As a kid, my parents drove my brother and I all over the place: Niagara Falls, Disney World, Connecticut, Montana/Idaho, Hershey Park (PA). Driving truly sucked, especially with a bratty little brother in the back seat the whole ride…but that’s another story for the couch so I won’t go into it here. I suppose as a kid, I never really appreciated the opportunities to see the country that driving provided (which is why I self-medicated with Dramamine), but I did see the opportunities in tasting the local foods wherever we drove through or ended up. There’s no question what my favorite local fare was and I looked for it on every menu at every truck stop, Denny’s or IHOP we ever stopped at: Biscuits and Gravy. :: insert Homer Simpson drooling sound here :: It’s not a dish that you can readily find here in the Northeast so it’s always such a treat to order it, especially when I’m down South.

However, now I don’t have to wait until I travel to find it!! My mom cut out a recipe for Biscuits and Gravy a few years ago from her local newspaper and it turns out that it’s a wonderful and fairly authentic recipe that I’ve been making ever since. I’m sure the recipes in the South call for some form of lard to enhance the flavor (and of course further clog the arteries) but this recipe is pretty basic, and it’s certainly not lacking in flavor. It happens to be Kyle’s #1 breakfast request for special occasions, weekends hosting guests, and holidays – but I refuse to make it for any sort of random day because I feel that we should have a “special” breakfast made only a couple times of year so that the novelty of this great meal doesn’t wear out.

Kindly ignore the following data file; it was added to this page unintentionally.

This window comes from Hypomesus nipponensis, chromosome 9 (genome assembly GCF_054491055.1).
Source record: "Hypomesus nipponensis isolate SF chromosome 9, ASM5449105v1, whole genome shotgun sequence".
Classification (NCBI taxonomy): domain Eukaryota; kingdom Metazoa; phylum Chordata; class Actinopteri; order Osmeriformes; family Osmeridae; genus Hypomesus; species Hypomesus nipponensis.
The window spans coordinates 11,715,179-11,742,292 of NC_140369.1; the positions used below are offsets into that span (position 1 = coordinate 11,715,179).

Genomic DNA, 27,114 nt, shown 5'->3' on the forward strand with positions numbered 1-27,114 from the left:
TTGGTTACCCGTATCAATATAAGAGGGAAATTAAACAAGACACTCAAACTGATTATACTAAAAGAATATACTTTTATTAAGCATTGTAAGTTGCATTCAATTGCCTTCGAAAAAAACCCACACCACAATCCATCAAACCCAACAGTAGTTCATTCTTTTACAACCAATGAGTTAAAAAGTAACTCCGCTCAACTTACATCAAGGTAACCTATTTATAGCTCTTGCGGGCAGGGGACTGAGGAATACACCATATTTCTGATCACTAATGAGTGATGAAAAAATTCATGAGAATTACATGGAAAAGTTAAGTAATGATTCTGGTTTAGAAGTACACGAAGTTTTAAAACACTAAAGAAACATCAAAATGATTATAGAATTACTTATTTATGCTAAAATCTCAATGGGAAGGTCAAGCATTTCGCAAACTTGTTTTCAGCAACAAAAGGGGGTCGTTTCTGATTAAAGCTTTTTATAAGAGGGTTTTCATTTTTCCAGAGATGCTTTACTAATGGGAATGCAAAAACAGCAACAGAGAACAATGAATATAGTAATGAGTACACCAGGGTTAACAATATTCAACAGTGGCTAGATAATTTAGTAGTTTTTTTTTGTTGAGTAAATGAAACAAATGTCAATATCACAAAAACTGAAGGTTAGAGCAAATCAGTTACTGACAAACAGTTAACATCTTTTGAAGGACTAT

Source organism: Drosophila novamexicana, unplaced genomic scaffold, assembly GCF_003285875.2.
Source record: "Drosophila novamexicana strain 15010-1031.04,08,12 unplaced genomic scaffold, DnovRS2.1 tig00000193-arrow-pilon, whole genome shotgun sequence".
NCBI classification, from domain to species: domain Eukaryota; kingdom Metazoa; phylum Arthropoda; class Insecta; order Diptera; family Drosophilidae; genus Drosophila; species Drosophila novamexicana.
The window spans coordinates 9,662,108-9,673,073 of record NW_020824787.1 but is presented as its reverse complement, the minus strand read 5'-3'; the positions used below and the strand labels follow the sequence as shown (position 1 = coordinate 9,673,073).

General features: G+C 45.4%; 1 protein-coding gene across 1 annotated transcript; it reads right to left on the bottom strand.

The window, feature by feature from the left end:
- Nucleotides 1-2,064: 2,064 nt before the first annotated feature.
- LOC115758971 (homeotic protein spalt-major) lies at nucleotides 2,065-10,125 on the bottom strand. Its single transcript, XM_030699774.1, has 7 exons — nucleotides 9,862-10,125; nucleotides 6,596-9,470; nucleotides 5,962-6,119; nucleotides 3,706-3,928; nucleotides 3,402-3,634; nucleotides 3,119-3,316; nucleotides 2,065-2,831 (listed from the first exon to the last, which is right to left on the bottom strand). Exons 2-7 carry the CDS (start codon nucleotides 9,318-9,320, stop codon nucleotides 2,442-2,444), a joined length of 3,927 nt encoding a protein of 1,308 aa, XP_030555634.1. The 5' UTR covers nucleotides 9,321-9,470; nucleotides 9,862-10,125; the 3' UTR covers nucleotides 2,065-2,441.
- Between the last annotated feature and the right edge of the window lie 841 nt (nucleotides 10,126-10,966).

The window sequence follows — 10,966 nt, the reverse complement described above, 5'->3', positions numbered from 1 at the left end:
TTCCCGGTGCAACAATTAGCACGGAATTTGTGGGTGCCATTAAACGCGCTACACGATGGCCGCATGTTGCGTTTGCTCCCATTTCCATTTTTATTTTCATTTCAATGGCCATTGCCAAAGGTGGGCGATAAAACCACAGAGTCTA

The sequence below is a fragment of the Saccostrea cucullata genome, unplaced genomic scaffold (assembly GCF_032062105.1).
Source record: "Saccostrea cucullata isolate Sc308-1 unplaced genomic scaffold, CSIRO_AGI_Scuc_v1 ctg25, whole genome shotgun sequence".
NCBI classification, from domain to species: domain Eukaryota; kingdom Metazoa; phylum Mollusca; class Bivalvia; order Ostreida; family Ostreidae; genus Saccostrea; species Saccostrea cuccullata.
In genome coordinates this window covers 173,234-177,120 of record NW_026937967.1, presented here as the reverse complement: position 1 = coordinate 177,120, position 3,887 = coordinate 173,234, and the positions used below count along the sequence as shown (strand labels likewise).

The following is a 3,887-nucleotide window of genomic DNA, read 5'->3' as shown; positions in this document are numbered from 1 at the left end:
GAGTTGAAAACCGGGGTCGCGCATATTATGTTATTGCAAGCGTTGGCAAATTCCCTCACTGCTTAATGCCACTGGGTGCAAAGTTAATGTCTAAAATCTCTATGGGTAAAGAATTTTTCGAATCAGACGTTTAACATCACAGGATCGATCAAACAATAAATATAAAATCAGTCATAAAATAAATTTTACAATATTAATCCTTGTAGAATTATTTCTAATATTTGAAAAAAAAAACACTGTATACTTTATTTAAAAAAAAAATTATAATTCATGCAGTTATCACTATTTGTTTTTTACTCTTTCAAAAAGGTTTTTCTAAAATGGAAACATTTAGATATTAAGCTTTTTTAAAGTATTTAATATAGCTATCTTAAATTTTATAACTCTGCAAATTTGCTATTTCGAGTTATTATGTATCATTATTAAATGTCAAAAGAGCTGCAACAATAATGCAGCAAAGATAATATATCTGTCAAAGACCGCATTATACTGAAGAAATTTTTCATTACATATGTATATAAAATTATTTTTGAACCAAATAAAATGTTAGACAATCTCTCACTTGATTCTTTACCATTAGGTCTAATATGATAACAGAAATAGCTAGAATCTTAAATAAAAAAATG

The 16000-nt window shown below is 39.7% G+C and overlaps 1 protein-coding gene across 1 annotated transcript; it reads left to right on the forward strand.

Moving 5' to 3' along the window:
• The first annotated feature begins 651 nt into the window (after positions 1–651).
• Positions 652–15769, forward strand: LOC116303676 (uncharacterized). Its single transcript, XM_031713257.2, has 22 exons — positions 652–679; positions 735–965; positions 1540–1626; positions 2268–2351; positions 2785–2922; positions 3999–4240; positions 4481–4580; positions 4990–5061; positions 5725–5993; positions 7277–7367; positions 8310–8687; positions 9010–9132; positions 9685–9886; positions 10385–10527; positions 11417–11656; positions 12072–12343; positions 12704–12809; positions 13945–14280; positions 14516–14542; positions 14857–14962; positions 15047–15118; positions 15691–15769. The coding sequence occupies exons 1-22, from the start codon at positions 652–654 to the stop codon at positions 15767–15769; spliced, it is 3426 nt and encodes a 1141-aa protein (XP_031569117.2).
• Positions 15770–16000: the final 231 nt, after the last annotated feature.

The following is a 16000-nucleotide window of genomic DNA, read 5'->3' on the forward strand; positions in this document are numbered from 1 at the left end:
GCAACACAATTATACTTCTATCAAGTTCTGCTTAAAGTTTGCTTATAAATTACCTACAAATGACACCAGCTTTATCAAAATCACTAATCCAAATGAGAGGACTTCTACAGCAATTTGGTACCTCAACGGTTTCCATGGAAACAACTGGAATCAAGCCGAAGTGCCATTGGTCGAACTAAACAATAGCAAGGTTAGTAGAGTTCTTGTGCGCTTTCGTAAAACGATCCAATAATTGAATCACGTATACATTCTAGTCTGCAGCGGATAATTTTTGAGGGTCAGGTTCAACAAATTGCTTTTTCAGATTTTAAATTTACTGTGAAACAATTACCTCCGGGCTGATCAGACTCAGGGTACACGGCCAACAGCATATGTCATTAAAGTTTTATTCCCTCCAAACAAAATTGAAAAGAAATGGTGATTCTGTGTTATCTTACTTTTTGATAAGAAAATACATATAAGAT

Our most recent indulgence was for Thanksgiving morning breakfast and even with the hustle and bustle of preparing a turkey dinner for later in the day, there was still plenty of time to put this in our bellies because it’s so easy to make. For this occasion, I didn’t make biscuits from scratch (but have in the past), and used a can of refrigerated biscuits – no shame in that! I’ve never actually used the biscuit recipe below so I can’t attest to how it turns out but it sounds like it would turn out OK. Please note that I’ve made some changes to the gravy recipe, which you can see in italics.

Biscuits and Gravy
source: Bev Bennett in Newsday, April 6, 2003

For the biscuits:
  • 1 cup flour
  • 1/2 tsp salt
  • 2 tsp baking powder
  • 1 tsp sugar
  • 1/4 cup (1/2 stick) cold butter, cut into pieces
  • 4 to 5 tbsp milk
  • 1 tbsp minced chives (optional)
  1. Combine flour, salt, baking powder and sugar in a bowl. Cut in butter until mixture contains small chunks of butter. Add 4 tbsp milk and stir. If dough is stiff, add remaining tbsp of milk. Knead in chives. Dough should be soft, but not sticky.
  2. Pat dough to 3/4 inch thickness on lightly floured board. Cut into 4 circles with 2 1/2 inch cookie cutter. Place on greased cookie sheet. Bake in 425 degree oven for 15 minutes or until golden brown.
  3. Place on wire rack to cool for 5 minutes before splitting open. Makes 4 biscuits.

For the gravy:

  • 8 oz bulk (ground) pork sausage in sage or hot seasonings (I use 12oz of ground breakfast sausage – either Jones’ or Jimmy Dean)
  • 1 tbsp* flour
  • 1 cup* milk or combination of milk and half-and-half (should be room temperature)
  • freshly ground black pepper (lots!!)
  1. While biscuits are baking, brown sausage in a medium, non-stick skillet (it doesn’t have to be non-stick). Do not pour off fat.
  2. Add flour to sausage and fat and stir to make a paste. Stir (whisk) in milk or half-and-half and cook over low heat (medium works better), stirring frequently, until sausage is hot and gravy is smooth and thick. (The mixture will need to come to a simmer before you get the right consistency.) Season generously with pepper.
  3. To serve, split each biscuit in half and top with 1/4 of the gravy mixture. Serve immediately. Serves 2.


  1. You might need a little extra flour and milk if you use extra sausage.
  2. Usually my gravy is a bit more “runny” than what these pics show but I was running low on milk that morning and had to make sure I had enough to last through the remainder of the holiday.
  3. This recipe easily doubles but I don’t recommend fully doubling the milk. Add as much milk as necessary to bring your gravy to your desired thickness.
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